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Political Report

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The Legislative Report
By SHEILAH PEPPER
The Gazette Staff
Austin: Apparently, the Teacher Retirement System of Texas may be feeling the effects of the financial upheaval of the past year, for many years to come. An outside actuary said that the depth of what the markets have done in this decade will be felt by the teacher's fund for at least 20 years.
Over the past 10 years, the fund's average earnings were 3.3 percent with an expected return of 8 percent.
The $94 billion pension fund has 1.3 million active and retired members. The fund can cover benefits through 2058 so there is no concern that retirees won't get their regular checks.
The Legislature tried to provide retirees a one-time payment of $500 in the 2010-2011 budget. However, in November, the attorney general determined that the payment could not be made because it might violate the state constitution.
So the only way to increase retiree benefits is to make the fund "actuarially sound" - meaning that it can cover its current and projected obligations over 31 years. It now has 83 cents for every dollar needed to cover promised benefits over the long term, which is the lowest funded level since 1987. That figure is expected to drop next year because $18 billion in investment losses will be accounted for over several years.
During the past year, the fund's assets plummeted from almost $105 billion in August 2008 to $67 billion in early March then went back up to $89 billion as of this August. For the fiscal year, which ended in August, the market return on the pension fund's assets was down 13.5 percent.
However, the most recent quarterly performance, with more than $10 billion in investment returns, was the best in its history.
But it is not likely that investment returns alone will get the fund out of the hole. To bring it back to its 2008 level, a one-year return of 38 percent or an annual return of 11 percent for 10 years would be needed. The only other ways to bolster the long-term condition of the fund are to increase the rate of contributions, which come from both the state and the teachers, or to reduce benefits.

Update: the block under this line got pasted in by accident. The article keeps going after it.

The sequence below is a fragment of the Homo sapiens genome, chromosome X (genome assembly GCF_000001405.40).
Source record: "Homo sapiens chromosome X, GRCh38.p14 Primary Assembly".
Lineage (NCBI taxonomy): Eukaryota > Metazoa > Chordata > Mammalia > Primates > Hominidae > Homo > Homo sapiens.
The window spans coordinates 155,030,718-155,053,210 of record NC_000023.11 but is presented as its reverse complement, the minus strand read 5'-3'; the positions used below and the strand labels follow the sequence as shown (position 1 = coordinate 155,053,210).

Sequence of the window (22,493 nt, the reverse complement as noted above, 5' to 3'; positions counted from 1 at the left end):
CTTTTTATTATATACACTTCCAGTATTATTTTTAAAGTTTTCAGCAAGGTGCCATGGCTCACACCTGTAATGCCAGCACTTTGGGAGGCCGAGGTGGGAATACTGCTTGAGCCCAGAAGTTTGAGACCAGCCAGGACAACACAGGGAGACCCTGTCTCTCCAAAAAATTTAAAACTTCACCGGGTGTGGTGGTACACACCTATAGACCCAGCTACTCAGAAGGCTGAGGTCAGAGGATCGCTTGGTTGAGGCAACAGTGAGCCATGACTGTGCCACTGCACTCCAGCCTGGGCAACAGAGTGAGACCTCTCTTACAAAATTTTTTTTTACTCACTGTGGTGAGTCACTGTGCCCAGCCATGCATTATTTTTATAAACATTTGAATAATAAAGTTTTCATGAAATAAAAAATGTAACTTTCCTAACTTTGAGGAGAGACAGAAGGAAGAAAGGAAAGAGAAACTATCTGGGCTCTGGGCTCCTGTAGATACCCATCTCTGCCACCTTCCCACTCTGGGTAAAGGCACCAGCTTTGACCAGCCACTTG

This will come before the Legislature when it convenes again in 2011.
On the political scene, some recent reports suggest that Sen. Kay Bailey Hutchison believes it is Republicans and not independents or Democrats that can give her a victory over Gov. Rick Perry in the March GOP primary.
Hutchison's campaign expects a surge of voters who support Republican but do not regularly vote in Republican primaries.
Perry's campaign also expects a higher-than-usual turnout from general election voters who support Republicans but don't usually vote in primaries. He has cast the Senator as soft on spending and a creature of the Washington culture.
Both campaigns anticipate higher than a usual turnout for the primary. The Hutchison campaign estimates that 1.5 million will vote, while the Perry campaign puts its estimate at 1.2 million.
It has been reported that 73 percent of Texas Republican primary voters in 2008 identified themselves as conservatives, 20 percent said they were moderates and 8 percent said they were liberals.
A November Rasmussen Reports poll gave Perry a lead of 11 percent over Hutchison among voters who say they plan to vote in the Republican primary. However, Perry's lead among those who described themselves as conservatives jumped to 22 percent.
On the Democrat side, Houston hair tycoon Farouk Shami said on Dec. 7th that he will move forward with his candidacy for governor even though most of the democrat establishment has lined up behind Houston Mayor Bill White. Shami said, "People are tired of career politicians. They want an honest man. I'm that man."
Shami, who was born in the Middle East, said he was inspired by Barack Obama's campaign. He said he would campaign on bringing jobs to Texas, improving health care, providing quality education and preserving the environment.
Recently, Shami fired several high-level campaign officials, including campaign manager Joel Coon and communications director Jason Stanford. They had been on the job less than three weeks.
 

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